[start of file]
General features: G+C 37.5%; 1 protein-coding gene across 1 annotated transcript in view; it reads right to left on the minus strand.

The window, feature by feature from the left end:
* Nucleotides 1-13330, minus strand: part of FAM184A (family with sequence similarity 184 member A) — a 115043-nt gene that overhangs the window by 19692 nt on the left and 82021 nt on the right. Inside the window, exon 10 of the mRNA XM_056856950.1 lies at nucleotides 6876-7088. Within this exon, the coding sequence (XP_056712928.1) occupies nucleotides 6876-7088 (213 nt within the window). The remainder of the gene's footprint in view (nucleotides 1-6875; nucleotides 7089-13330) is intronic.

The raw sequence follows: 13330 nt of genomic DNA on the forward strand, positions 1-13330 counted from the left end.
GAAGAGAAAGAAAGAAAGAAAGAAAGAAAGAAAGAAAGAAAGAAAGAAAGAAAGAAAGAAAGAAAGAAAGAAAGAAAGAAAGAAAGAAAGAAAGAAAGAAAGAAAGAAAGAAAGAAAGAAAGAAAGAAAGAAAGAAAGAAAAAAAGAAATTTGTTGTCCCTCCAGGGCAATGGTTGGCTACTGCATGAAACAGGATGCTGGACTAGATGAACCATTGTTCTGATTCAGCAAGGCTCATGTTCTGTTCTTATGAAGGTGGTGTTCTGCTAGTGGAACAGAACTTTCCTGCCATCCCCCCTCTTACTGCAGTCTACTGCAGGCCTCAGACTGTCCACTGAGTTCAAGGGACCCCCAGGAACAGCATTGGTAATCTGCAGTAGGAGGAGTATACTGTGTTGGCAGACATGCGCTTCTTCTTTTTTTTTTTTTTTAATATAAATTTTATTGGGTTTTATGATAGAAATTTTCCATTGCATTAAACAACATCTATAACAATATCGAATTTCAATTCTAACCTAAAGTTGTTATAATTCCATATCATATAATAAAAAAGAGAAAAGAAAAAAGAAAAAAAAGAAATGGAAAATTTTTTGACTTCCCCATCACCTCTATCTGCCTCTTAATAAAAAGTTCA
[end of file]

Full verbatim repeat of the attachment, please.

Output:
General features: G+C 37.5%; 1 protein-coding gene across 1 annotated transcript in view; it reads right to left on the minus strand.

The window, feature by feature from the left end:
* Nucleotides 1-13330, minus strand: part of FAM184A (family with sequence similarity 184 member A) — a 115043-nt gene that overhangs the window by 19692 nt on the left and 82021 nt on the right. Inside the window, exon 10 of the mRNA XM_056856950.1 lies at nucleotides 6876-7088. Within this exon, the coding sequence (XP_056712928.1) occupies nucleotides 6876-7088 (213 nt within the window). The remainder of the gene's footprint in view (nucleotides 1-6875; nucleotides 7089-13330) is intronic.

The raw sequence follows: 13330 nt of genomic DNA on the forward strand, positions 1-13330 counted from the left end.
GAAGAGAAAGAAAGAAAGAAAGAAAGAAAGAAAGAAAGAAAGAAAGAAAGAAAGAAAGAAAGAAAGAAAGAAAGAAAGAAAGAAAGAAAGAAAGAAAGAAAGAAAGAAAGAAAGAAAGAAAGAAAGAAAGAAAGAAAGAAAAAAAGAAATTTGTTGTCCCTCCAGGGCAATGGTTGGCTACTGCATGAAACAGGATGCTGGACTAGATGAACCATTGTTCTGATTCAGCAAGGCTCATGTTCTGTTCTTATGAAGGTGGTGTTCTGCTAGTGGAACAGAACTTTCCTGCCATCCCCCCTCTTACTGCAGTCTACTGCAGGCCTCAGACTGTCCACTGAGTTCAAGGGACCCCCAGGAACAGCATTGGTAATCTGCAGTAGGAGGAGTATACTGTGTTGGCAGACATGCGCTTCTTCTTTTTTTTTTTTTTTAATATAAATTTTATTGGGTTTTATGATAGAAATTTTCCATTGCATTAAACAACATCTATAACAATATCGAATTTCAATTCTAACCTAAAGTTGTTATAATTCCATATCATATAATAAAAAAGAGAAAAGAAAAAAGAAAAAAAAGAAATGGAAAATTTTTTGACTTCCCCATCACCTCTATCTGCCTCTTAATAAAAAGTTCA